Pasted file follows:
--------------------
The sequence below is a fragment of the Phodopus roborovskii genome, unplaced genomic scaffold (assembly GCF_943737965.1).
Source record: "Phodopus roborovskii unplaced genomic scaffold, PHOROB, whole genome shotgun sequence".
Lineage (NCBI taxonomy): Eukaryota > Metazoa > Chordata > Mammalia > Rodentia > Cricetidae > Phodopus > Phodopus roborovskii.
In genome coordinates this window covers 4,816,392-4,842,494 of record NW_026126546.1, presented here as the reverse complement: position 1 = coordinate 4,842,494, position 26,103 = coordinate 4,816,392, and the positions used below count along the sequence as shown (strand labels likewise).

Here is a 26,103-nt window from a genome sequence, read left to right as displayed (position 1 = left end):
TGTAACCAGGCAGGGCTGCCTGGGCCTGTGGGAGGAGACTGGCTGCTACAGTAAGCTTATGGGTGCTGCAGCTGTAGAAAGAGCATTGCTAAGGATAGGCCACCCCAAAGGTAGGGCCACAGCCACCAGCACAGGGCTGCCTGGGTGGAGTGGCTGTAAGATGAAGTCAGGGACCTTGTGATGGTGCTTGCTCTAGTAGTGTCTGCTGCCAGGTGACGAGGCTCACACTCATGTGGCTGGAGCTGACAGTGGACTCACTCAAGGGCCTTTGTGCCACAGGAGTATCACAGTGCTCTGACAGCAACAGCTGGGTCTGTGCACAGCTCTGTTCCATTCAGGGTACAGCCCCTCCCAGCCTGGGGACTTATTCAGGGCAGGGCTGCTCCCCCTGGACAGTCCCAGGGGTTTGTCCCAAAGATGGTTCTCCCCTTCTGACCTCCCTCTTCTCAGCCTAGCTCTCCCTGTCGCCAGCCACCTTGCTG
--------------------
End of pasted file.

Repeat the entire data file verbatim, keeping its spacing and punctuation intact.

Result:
The sequence below is a fragment of the Phodopus roborovskii genome, unplaced genomic scaffold (assembly GCF_943737965.1).
Source record: "Phodopus roborovskii unplaced genomic scaffold, PHOROB, whole genome shotgun sequence".
Lineage (NCBI taxonomy): Eukaryota > Metazoa > Chordata > Mammalia > Rodentia > Cricetidae > Phodopus > Phodopus roborovskii.
In genome coordinates this window covers 4,816,392-4,842,494 of record NW_026126546.1, presented here as the reverse complement: position 1 = coordinate 4,842,494, position 26,103 = coordinate 4,816,392, and the positions used below count along the sequence as shown (strand labels likewise).

Here is a 26,103-nt window from a genome sequence, read left to right as displayed (position 1 = left end):
TGTAACCAGGCAGGGCTGCCTGGGCCTGTGGGAGGAGACTGGCTGCTACAGTAAGCTTATGGGTGCTGCAGCTGTAGAAAGAGCATTGCTAAGGATAGGCCACCCCAAAGGTAGGGCCACAGCCACCAGCACAGGGCTGCCTGGGTGGAGTGGCTGTAAGATGAAGTCAGGGACCTTGTGATGGTGCTTGCTCTAGTAGTGTCTGCTGCCAGGTGACGAGGCTCACACTCATGTGGCTGGAGCTGACAGTGGACTCACTCAAGGGCCTTTGTGCCACAGGAGTATCACAGTGCTCTGACAGCAACAGCTGGGTCTGTGCACAGCTCTGTTCCATTCAGGGTACAGCCCCTCCCAGCCTGGGGACTTATTCAGGGCAGGGCTGCTCCCCCTGGACAGTCCCAGGGGTTTGTCCCAAAGATGGTTCTCCCCTTCTGACCTCCCTCTTCTCAGCCTAGCTCTCCCTGTCGCCAGCCACCTTGCTG